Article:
Monday, September 27, 2010

8003: Mad Men Mention.

Lane Pryce, following in the footsteps of former regular character Paul Kinsey, has jungle fever. Pryce, his father and Don Draper visited the Playboy Club, and the Brit immediately connected with a Black woman—gushing that she was the finest waitress around. It was later revealed that Pryce is having an affair with his “Chocolate Bunny,” professing to be in love with her. She appeared to feel the same about her sugar daddy.

Creator Matthew Weiner probably thinks he’s being provocative and realistic with the new character. But in the end, Weiner is simply pushing Black female stereotypes that continue today. In the world of AMC series Mad Men—and Madison Avenue—Black women are servants or sex objects.


Anonymous said...

You're right on the money. Weiner should bring in Julia the first black nurse five years early or maybe someone is dating a young Angela Davis. Are you nuts? What do you want the show to be? Fake? This is a segregated society. the only place black and white are not interacting as stereotypes back then was in the Army. But it was mostly black. I know. I was there. Good luck with your politically correct agenda. Go watch bulloney shows like "American dreams". You can get the "whitewash" you so desperately desire in your historical revisionism.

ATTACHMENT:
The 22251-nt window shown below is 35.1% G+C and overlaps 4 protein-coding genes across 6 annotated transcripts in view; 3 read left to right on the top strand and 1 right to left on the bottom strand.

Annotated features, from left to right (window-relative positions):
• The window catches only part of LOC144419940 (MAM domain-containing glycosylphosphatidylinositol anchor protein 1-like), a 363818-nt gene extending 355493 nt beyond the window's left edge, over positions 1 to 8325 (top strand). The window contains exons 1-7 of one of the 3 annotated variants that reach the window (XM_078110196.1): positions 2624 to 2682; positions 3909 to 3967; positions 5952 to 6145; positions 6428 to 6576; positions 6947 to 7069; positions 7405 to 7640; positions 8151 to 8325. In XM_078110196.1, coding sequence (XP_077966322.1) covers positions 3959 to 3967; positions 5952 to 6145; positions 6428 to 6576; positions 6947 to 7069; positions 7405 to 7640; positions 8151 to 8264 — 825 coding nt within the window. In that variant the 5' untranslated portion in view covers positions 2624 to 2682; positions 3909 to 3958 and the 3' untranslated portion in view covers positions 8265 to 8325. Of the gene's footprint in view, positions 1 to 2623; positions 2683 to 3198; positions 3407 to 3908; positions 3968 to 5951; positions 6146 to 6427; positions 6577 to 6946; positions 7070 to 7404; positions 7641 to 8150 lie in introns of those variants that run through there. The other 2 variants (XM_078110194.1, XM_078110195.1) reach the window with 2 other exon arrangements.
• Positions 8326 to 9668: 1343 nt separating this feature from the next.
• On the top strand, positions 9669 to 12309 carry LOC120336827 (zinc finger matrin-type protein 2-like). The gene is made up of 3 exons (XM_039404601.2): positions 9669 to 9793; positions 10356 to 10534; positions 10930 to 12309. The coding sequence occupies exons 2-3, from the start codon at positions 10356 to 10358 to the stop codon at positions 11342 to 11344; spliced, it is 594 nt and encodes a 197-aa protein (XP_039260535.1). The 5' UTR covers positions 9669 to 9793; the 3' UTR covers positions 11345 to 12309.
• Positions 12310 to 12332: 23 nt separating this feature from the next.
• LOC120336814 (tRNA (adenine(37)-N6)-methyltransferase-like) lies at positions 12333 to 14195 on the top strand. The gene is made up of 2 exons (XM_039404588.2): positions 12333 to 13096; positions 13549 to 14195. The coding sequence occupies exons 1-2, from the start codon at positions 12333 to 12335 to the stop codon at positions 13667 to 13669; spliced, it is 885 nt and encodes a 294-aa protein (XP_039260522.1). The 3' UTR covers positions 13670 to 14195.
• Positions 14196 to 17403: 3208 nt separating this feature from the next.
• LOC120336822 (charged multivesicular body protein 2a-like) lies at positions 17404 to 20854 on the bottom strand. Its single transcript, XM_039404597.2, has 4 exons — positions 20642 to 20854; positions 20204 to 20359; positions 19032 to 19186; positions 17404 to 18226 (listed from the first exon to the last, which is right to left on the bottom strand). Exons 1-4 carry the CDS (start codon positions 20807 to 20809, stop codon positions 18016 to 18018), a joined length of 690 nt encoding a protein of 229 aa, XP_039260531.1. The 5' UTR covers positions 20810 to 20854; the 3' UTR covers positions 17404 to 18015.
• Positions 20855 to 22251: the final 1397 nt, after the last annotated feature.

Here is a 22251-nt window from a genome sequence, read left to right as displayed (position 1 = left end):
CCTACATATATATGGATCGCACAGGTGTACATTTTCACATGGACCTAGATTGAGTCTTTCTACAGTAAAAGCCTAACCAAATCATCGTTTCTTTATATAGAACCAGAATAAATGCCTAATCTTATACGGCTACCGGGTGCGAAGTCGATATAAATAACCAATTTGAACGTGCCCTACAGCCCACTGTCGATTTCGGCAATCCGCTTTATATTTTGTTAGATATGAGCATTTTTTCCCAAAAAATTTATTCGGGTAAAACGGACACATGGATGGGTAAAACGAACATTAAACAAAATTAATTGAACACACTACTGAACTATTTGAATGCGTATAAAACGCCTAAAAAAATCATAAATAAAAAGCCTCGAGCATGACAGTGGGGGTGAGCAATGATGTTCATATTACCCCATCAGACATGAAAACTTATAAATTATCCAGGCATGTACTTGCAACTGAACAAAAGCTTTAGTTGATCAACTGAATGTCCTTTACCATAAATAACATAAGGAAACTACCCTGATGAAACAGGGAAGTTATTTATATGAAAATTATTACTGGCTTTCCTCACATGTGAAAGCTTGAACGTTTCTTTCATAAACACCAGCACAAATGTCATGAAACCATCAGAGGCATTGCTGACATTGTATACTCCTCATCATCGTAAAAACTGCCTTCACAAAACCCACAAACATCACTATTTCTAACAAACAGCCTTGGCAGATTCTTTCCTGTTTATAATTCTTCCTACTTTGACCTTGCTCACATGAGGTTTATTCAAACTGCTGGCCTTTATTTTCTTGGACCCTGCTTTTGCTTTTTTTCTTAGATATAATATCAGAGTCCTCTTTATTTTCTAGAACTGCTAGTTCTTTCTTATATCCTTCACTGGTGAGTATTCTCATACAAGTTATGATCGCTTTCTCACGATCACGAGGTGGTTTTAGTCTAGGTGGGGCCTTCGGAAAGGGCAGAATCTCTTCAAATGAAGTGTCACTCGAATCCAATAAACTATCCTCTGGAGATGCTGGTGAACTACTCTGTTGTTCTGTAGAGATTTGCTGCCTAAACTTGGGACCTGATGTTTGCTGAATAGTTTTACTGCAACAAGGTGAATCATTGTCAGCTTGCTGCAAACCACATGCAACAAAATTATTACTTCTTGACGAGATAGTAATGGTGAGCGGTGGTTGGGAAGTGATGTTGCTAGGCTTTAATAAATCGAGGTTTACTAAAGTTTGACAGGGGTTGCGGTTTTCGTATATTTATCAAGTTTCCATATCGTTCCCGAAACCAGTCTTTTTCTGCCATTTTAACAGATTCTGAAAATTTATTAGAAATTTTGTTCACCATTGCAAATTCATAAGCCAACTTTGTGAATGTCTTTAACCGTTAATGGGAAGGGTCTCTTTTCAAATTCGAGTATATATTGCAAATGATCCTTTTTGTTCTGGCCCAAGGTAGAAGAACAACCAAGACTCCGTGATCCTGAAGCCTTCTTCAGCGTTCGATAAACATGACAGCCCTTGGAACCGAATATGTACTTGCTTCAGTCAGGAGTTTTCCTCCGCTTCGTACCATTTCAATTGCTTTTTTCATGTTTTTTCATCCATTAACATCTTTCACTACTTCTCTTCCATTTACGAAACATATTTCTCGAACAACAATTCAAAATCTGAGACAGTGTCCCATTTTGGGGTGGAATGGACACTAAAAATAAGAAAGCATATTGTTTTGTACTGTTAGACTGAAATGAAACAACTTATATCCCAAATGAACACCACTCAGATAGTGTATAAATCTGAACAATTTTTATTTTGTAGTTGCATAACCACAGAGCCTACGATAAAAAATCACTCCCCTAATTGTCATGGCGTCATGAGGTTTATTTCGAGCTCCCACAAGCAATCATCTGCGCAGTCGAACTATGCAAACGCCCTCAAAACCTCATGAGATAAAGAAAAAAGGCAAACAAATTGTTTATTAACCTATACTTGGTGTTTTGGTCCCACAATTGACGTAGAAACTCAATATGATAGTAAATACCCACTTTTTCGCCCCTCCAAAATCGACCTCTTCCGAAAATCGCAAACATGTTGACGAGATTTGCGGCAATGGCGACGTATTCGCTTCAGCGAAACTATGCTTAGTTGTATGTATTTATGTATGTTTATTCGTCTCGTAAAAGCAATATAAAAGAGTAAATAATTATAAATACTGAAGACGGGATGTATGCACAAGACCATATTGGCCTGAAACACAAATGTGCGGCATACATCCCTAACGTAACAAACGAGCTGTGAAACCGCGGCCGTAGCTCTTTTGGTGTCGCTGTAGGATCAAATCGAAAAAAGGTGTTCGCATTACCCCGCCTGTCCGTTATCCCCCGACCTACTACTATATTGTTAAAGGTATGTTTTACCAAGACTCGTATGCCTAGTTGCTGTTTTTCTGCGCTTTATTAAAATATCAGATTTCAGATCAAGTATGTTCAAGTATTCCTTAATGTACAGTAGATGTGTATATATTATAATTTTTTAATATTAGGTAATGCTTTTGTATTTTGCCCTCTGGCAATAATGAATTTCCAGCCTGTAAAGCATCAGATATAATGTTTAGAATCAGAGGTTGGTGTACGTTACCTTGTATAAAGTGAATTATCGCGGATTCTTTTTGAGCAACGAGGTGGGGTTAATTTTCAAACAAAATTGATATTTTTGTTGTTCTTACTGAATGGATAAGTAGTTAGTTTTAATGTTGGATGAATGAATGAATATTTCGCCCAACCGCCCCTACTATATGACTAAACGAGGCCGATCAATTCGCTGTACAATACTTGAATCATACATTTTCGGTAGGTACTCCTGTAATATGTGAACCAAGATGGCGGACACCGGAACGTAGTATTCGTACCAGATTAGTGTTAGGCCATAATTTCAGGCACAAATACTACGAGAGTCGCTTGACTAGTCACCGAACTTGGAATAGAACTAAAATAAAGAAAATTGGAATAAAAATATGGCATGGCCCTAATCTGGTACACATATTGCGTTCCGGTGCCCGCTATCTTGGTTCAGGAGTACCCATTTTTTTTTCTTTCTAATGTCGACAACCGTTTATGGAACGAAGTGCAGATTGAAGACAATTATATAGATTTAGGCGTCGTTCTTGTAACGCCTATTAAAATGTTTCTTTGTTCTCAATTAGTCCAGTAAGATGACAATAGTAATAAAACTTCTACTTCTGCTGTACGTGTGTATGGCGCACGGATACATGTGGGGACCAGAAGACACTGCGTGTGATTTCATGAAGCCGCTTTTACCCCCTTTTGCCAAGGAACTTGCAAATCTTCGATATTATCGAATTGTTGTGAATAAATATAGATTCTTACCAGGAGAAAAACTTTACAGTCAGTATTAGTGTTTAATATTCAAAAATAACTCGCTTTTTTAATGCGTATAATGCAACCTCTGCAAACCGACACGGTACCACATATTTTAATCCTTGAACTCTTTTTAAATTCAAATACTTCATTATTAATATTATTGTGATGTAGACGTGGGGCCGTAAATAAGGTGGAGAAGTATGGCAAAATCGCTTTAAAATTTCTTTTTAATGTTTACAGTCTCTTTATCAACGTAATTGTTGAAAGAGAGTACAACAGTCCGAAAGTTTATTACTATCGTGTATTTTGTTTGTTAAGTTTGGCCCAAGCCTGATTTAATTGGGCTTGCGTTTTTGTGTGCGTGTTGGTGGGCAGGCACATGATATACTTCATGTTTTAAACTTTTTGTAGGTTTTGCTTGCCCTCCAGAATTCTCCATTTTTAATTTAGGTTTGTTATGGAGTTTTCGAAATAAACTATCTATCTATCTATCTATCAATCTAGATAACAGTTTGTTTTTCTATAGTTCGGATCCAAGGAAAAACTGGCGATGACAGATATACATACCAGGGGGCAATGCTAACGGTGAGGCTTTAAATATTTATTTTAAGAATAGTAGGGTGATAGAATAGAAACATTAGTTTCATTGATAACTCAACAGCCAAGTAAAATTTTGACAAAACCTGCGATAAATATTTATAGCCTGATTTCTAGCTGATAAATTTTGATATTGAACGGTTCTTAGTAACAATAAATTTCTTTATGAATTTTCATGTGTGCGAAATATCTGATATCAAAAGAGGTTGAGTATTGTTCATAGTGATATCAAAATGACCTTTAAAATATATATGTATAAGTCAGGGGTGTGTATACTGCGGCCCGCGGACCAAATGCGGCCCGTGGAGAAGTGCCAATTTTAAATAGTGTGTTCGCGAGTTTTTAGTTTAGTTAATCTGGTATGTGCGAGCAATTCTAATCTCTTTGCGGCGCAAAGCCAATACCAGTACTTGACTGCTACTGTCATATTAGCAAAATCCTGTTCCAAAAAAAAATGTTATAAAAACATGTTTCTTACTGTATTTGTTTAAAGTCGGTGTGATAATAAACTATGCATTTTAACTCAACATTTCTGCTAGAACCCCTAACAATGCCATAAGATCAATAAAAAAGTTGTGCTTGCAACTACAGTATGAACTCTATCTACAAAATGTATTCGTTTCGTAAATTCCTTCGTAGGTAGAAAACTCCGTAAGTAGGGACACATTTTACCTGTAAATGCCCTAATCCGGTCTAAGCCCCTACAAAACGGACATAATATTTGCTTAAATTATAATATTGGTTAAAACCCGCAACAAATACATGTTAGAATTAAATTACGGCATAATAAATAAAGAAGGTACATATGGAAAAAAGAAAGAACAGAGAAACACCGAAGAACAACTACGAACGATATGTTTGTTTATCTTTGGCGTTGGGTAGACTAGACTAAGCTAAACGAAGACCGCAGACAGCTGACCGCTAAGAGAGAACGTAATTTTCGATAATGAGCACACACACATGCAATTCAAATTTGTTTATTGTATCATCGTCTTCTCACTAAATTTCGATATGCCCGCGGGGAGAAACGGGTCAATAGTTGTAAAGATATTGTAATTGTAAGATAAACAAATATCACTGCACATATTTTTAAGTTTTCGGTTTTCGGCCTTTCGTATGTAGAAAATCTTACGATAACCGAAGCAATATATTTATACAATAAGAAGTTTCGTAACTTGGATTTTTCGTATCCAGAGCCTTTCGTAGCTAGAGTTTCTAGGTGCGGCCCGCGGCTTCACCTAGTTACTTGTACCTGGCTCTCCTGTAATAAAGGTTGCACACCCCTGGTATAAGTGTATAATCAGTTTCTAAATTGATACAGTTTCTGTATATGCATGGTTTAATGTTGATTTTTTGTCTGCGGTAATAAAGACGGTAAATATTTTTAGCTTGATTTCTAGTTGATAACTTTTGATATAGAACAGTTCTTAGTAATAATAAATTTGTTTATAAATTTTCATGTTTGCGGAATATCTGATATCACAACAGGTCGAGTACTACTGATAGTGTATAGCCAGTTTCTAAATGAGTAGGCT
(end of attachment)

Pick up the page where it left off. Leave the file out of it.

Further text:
KissMyBlackAds said...

How often does a black character enter into these television story lines as a miscreant or stripper/hooker/criminal/handicapped/ne'er-do-well and then become more civilized or tamed by proximity to their new white counterparts.

I saw this coming a mile away and I can probably guess how it's going to play out. Because it is the same M.O. as so many other TV dramas.

Same old character arc, can't a black person just graduate from college and get a job on TV before the drama commences.